Stir in the remaining 1/4 cup of mint. Transfer to an ice cream maker and process according to the manufacturer’s directions to make the frozen fattoush (a sorbet).
Meanwhile, combine the cucumbers, the feta and the remaining 1/4 cup of oil, teaspoon of oregano and teaspoon of salt in a medium bowl, stirring to incorporate. Let it rest at room temperature for at least 30 minutes.
Divide small scoops of the frozen fattoush among individual bowls or dishes. Top each scoop with a few tablespoons of the cucumber-feta mixture, then sprinkle with the remaining crushed pita chips. Drizzle with pomegranate molasses. Serve right away.
Top Tomato Ramen
For the tofu and mushrooms
2 ounces firm tofu, drained and cut into four equal pieces
1/4 cup soy sauce
1/4 cup rice vinegar
2 tablespoons sugar
1 1/2 sheets nori
1/4 cup water
4 ounces shiitake mushrooms, stemmed, cleaned and cut into 1/4-inch-wide slices
For the broth and noodles
2 to 2 1/2 cups water
2 pounds ripe red tomatoes, hulled
2 1/2 tablespoons white miso
1 1/2 tablespoons gochujang
1/4 teaspoon sugar
Dried ramen noodles from two 3-ounce packages
2 red radishes, sliced thinly,
A few drops toasted sesame oil, for garnish
For the tofu and mushrooms: Place the tofu in a small bowl.
Combine the soy sauce, vinegar, sugar, 1/2 sheet of nori (torn into a few pieces) and the water in a medium saucepan over medium-high heat. Bring to a boil, stirring until the sugar has dissolved, then pour half of the mixture over the tofu, which will marinate while you’re making the rest of the dish.
Immediately add the mushrooms to the remaining soy sauce mixture in the saucepan; once the mixture returns to a boil, reduce the heat to low and cook for a few minutes. Remove from the heat; the mushrooms will pickle while you make the broth and cook the noodles.
During this period, turn the tofu over a few times so all sides can absorb the soy sauce mixture in the bowl.
For the broth and noodles: Heat 1/2 cup of the water in a large skillet or saucepan over medium heat. Arrange the tomatoes top side down in the skillet. Cover with a tight-fitting lid and cook for 15 minutes, so the tomatoes soften, using tongs to turn them over halfway through.
Working in batches, transfer the tomatoes and the water in the skillet to a food mill placed inside a large mixing bowl. Process to yield 4 to 4 1/2 cups of liquid. Pour enough of the remaining water through the food mill (extracting more tomato flavor) to yield a total of 6 cups of broth. Discard the solids from the food mill.
Transfer the broth to a large saucepan. Stir in the white miso, gochujang and sugar; bring to a boil over medium-high heat, then reduce the heat to medium-low and cook while you assemble the noodle bowls.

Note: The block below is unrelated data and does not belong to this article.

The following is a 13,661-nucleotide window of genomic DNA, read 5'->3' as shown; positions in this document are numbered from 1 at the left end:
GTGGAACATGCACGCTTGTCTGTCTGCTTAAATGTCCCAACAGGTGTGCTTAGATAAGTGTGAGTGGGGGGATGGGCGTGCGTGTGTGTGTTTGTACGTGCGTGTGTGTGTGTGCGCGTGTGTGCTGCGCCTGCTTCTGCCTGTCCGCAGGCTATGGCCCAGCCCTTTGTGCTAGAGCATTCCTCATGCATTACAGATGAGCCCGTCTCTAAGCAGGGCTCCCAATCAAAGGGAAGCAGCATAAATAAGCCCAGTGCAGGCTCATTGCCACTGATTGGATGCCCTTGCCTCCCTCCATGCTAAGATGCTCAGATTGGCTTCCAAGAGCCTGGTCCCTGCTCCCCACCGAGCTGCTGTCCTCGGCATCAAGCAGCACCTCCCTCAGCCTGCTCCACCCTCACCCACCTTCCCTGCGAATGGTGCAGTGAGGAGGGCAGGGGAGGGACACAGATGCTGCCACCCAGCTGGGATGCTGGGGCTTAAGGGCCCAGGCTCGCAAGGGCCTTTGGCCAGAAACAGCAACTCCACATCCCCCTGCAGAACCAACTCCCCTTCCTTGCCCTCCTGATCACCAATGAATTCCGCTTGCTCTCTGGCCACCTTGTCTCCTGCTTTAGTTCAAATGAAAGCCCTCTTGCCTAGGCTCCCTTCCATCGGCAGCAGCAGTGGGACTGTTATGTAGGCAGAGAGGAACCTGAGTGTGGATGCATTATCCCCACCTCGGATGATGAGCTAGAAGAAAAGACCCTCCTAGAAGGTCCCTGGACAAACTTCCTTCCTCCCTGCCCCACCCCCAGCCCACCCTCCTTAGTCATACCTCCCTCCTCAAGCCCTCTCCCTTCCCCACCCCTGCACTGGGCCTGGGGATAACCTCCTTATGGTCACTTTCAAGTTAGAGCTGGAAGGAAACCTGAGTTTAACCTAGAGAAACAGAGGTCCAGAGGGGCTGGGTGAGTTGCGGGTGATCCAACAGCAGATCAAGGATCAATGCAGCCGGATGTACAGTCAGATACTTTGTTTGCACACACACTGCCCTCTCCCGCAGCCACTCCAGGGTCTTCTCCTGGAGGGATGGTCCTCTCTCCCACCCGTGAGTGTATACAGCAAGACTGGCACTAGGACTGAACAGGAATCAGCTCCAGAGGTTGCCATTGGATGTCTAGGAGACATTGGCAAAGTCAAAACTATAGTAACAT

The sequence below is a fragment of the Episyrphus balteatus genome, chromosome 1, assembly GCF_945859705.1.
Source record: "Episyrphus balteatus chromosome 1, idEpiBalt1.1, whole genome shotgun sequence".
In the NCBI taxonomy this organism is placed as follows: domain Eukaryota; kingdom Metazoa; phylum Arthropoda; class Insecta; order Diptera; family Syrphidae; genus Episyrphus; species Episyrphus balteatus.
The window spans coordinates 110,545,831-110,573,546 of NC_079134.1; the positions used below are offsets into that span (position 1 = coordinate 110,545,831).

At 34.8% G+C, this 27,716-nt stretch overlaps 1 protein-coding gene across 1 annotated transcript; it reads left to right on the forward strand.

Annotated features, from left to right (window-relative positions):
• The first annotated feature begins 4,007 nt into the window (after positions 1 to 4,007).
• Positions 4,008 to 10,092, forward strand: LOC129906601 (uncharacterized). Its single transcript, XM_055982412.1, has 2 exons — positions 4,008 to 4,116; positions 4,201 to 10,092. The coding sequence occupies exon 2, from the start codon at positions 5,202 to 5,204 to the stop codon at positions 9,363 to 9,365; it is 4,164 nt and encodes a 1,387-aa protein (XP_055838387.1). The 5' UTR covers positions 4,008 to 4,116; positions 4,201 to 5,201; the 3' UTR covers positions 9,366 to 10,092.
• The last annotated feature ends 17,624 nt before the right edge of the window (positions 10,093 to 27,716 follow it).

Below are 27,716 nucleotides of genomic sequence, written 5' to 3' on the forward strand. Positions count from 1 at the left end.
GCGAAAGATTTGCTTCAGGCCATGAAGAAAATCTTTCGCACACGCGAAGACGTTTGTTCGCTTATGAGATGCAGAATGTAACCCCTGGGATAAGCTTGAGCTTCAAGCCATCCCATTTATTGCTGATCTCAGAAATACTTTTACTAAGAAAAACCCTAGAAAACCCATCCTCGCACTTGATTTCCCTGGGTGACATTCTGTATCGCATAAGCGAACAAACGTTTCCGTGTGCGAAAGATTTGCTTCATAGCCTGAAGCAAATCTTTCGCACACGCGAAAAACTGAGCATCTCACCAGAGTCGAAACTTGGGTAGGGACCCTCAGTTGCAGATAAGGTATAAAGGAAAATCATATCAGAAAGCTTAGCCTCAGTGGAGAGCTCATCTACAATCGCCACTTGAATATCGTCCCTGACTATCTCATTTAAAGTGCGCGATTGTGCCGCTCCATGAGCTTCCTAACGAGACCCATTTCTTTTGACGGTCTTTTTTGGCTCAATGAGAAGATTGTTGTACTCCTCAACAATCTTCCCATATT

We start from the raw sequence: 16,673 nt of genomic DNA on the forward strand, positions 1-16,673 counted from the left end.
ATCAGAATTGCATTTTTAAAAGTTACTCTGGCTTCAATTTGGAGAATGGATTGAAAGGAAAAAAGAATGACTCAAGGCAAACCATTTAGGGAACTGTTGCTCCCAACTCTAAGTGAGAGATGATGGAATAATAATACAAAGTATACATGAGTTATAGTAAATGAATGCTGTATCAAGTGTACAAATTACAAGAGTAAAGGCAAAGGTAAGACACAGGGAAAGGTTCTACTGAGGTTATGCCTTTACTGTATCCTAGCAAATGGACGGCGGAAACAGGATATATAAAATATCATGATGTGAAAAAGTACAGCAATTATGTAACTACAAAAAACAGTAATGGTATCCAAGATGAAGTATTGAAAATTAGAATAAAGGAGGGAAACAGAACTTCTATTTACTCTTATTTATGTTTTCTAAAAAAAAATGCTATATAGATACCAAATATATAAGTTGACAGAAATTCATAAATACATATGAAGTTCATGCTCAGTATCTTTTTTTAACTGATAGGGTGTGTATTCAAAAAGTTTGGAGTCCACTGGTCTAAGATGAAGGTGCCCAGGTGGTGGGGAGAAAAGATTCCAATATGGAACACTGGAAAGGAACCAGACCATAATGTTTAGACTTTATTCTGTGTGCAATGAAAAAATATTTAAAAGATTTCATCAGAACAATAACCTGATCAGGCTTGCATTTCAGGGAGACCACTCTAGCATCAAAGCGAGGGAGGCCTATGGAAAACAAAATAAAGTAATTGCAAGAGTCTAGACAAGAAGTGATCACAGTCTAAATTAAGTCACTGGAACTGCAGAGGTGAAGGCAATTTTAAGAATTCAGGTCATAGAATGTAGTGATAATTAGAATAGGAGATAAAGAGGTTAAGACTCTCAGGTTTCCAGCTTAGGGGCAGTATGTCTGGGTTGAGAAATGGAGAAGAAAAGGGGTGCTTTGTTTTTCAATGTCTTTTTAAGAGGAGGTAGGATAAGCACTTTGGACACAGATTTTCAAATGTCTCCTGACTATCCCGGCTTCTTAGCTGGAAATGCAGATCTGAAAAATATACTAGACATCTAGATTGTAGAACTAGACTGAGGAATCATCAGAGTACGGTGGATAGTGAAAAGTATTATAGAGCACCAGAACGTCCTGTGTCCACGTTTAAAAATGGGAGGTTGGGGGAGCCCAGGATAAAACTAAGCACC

Prepare the noodles according to the package directions (without the flavor packets), making sure the noodles are a bit on the firm side. Drain, and rinse with cool water. Fill the same noodle pot with a few inches of water and bring to a boil over medium-high heat.
Meanwhile, place a piece of the pickled tofu in each bowl, discarding any remaining marinade. Add equal portions of radish slices, then pour equal amounts of broth in each bowl.
Use tongs to briefly dip the cooked ramen noodles into the boiling water to warm them up, then divide them among the bowls of broth, arranging them on one side of each bowl.
Strain the pickled mushrooms and arrange them on the opposite side of each bowl, discarding the nori and reserving the strained marinade. Add a drop or two of sesame oil to each bowl, stirring it in.
Fold the remaining nori sheet in half. Use scissors to cut it into thin strips, then divide them evenly among the bowls.
Mama’s Tomato Preserves
Makes 8 1/2 to 9 cups (a generous 2 to 2 1/4 quarts)
About 9 pounds ripe yellow tomatoes
3 large lemons, seeded and cut crosswise into very thin slices
4 cups sugar
Bring a pot of water to a boil over high heat. Score an X in the bottom of each tomato. Working in batches, drop them into the boiling water to loosen the skins. When they are cool enough to handle, peel and discard the skins.
Place a flexible cutting board inside a rimmed baking sheet; this will help corral the tomatoes and their juices. Chop the peeled tomatoes into small pieces (including the gel and seeds) and transfer to a large colander seated inside a mixing bowl. Press on the tomato pulp to extract as much juice as possible; reserve the juice, if desired, for another use. There should be about 8 cups of pulp.
Transfer the pulp to a large pot along with the seeded lemon slices. Cook (uncovered) over medium-low heat for 45 minutes, stirring occasionally; the lemon slices should be quite soft. Stir in the sugar, making sure it has dissolved. Cook uncovered for 15 minutes; the preserves may be a little loose.
Cool completely, then transfer to zip-top bags for freezing, pressing to extract as much air as possible before sealing.